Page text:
Saturday, April 18, 2009

Financial media responsibility

Here is a good article on how the incestuous relationship between the financial institutions and financial media can be terminal on your financial health. We see this in India all the time and we need to keep our eyes open  to financial spin and soft marketing articles planted in the TV and news media every day.

Where's the accountability?

By Aravind Srinivasan 

A well publicized conversation between Jon Stewart and Jim Cramer last month opened a lot of eyes. Jon Stewart is the incredibly funny and intelligent host of Comedy Central's "Daily Show" and Jim Cramer is the loud-mouthed, hyperactive host of CNBC's "Mad Money". Stewart had Cramer on his show and conducted a serious interview especially by Daily Show standards. This three part interview is a must-see for everyone interested in the stock market. Its message is very relevant to Indians living in the US and in India since a lot of us are involved in stock markets to varying degrees and the dynamics behind these markets and media in both countries are very similar. This interview was all about accountability or the lack of it in the financial media. You could tell Stewart was disturbed by the whole financial crisis and what was going on in Wall Street for years. Stewart went after Kramer and CNBC and just stopped short of calling them liars. His basic
question to Kramer and CNBC was, "Who are you working for?" Are you on the side of the viewers or are you siding with big corporations and financial firms? These questions blind-sided Kramer who didn't have coherent answers. The reality is, in bull market, these questions don't matter as everybody makes money and it appears like the interests of all parties involved are aligned. But when things go south like it has over the past months, then somebody is losing money and somebody is taking their money. Now you wonder what role channels like CNBC play here? 

Stewart accused CNBC of hiding the truth and not exposing what they knew about these corporations to average investors so that the latter could make more informed decisions. After all, these guys call themselves the financial experts and know lot more about stock market than us. They spend all day researching these companies because it's a part of their job and this puts them in touch with numerous CEOs, federal regulators and economic experts. The question is, how they didn't know about or predict or understand the credit crisis, over-leveraging and toxic assets? Or did they know but preferred to hide it from you and me because it could harm their business? Stewart was spot-on with these insinuations and the average Joe is definitely happy with his line of questioning in this interview. The answer to me is obvious.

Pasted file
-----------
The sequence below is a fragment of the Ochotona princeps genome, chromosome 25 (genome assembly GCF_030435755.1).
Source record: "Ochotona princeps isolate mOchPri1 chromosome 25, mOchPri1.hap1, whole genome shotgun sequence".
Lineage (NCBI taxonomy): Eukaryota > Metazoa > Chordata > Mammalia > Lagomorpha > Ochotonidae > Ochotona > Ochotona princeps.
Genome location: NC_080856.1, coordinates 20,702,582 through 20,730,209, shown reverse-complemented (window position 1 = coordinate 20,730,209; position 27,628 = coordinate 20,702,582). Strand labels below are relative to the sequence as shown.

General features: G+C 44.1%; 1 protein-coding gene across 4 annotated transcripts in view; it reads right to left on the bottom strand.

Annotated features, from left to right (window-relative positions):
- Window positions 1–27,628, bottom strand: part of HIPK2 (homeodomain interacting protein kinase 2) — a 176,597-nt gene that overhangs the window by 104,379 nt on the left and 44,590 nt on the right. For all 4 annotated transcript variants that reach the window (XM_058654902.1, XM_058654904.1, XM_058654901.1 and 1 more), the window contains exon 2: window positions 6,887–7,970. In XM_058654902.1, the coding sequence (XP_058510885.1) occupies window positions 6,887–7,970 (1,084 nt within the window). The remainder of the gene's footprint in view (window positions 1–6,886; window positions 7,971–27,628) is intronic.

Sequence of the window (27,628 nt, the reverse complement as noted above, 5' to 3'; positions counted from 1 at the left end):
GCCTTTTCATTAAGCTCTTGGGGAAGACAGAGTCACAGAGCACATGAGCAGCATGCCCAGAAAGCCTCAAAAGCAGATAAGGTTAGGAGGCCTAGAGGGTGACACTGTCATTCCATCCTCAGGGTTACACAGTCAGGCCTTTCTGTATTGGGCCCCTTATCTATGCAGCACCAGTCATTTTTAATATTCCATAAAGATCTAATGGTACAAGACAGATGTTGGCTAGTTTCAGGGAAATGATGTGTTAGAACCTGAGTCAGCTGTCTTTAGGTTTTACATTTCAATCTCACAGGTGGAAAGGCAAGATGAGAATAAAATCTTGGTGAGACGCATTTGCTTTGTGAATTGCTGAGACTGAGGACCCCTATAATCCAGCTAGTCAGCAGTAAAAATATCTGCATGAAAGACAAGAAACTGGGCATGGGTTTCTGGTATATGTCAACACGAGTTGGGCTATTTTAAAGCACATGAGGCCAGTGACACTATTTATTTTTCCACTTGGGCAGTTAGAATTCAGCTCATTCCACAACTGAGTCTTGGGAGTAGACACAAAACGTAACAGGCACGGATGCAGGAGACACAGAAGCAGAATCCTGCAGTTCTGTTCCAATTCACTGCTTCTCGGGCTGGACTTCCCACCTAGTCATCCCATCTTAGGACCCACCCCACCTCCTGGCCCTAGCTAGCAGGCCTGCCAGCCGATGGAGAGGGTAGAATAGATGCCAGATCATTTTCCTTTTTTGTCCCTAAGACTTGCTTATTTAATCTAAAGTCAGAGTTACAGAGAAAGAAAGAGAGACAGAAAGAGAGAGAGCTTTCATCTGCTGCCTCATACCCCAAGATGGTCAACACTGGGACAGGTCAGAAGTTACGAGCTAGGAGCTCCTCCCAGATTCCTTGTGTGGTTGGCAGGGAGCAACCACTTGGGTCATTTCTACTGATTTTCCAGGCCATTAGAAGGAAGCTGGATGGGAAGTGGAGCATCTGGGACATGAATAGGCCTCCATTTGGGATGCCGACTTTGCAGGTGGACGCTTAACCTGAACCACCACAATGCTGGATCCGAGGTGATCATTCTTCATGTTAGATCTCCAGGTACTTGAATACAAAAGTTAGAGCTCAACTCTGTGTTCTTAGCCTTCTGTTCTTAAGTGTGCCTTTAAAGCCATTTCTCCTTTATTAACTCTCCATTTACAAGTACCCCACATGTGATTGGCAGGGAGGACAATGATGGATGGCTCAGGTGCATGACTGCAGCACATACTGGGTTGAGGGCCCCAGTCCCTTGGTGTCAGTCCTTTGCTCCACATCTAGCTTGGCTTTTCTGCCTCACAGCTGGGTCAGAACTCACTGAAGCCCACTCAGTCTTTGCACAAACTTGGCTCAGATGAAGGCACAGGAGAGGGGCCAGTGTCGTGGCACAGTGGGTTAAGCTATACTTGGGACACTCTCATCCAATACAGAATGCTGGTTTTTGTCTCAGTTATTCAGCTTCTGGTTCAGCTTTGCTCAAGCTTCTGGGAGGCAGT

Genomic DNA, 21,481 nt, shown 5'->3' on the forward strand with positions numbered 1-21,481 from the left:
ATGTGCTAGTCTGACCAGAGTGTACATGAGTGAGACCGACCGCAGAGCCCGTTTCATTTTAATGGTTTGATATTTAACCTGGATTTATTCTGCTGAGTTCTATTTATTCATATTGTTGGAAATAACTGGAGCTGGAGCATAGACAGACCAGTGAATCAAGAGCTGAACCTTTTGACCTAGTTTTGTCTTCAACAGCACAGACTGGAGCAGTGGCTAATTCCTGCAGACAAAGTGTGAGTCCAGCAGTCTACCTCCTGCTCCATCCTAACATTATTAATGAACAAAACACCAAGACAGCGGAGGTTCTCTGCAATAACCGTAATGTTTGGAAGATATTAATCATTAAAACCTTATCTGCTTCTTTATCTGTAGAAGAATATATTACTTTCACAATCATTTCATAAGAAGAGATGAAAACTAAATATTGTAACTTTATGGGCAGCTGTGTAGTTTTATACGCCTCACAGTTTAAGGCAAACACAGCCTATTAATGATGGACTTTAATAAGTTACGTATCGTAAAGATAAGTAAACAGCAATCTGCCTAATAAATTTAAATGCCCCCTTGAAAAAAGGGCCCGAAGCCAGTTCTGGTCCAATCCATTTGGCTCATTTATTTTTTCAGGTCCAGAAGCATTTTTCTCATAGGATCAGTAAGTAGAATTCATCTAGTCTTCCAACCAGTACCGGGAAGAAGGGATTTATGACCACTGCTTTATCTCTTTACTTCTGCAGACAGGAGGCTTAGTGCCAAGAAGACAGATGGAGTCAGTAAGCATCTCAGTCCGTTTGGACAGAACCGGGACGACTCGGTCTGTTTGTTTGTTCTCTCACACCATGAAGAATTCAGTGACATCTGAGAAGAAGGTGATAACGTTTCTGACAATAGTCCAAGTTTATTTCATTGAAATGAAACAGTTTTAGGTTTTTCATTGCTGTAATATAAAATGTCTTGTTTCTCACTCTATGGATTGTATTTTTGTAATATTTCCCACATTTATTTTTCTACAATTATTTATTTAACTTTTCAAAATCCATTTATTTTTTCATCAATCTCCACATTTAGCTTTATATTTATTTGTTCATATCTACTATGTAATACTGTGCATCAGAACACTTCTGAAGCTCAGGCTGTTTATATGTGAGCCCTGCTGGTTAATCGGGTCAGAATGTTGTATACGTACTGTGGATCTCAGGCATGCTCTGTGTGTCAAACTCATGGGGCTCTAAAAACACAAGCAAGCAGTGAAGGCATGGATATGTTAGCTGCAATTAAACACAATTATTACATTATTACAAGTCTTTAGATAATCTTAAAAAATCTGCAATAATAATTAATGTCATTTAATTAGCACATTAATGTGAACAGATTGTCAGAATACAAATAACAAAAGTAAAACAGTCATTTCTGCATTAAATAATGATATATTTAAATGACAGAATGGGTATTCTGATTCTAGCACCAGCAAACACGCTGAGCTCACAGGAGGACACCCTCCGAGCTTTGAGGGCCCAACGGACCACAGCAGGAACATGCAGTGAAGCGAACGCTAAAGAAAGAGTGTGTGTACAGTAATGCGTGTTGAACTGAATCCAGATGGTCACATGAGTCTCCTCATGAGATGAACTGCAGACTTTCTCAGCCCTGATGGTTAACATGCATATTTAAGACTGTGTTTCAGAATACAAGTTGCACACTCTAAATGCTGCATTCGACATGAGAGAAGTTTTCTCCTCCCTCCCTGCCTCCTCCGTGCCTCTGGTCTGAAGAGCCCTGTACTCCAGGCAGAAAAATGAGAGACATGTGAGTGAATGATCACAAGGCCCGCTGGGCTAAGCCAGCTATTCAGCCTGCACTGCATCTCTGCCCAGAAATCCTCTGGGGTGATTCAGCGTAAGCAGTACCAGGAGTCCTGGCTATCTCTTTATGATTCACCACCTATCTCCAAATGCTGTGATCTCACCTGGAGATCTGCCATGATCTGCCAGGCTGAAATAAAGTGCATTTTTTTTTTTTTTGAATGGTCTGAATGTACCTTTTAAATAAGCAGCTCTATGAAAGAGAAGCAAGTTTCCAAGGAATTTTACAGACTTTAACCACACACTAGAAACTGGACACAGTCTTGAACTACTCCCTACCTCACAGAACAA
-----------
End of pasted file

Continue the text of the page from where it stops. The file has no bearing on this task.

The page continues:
These channels had access to a lot more interesting information than they revealed and should be held accountable. Financial media betrayed the average investor, not only did they not tell you what was going on in Lehman brothers or AIG they sometimes asked you to buy Lehman or AIG stocks. Channels like CNBC are guilty of omission and commission. They didn’t cause the meltdown, but failed in educating people about it. Experts on these channels understand economic theories, subtleties and market nuances but they don't look at their job as one of educating and protecting average investors. Their knowledge is used to produce quality programs, hold intelligent discussions and improve their ratings. The lesson the average viewer learnt is; you are on your own when it comes to your money. Don't look up to these guys on TV for help and direction. They have enough problems holding on to their jobs, dealing with competition and ratings, your welfare’s the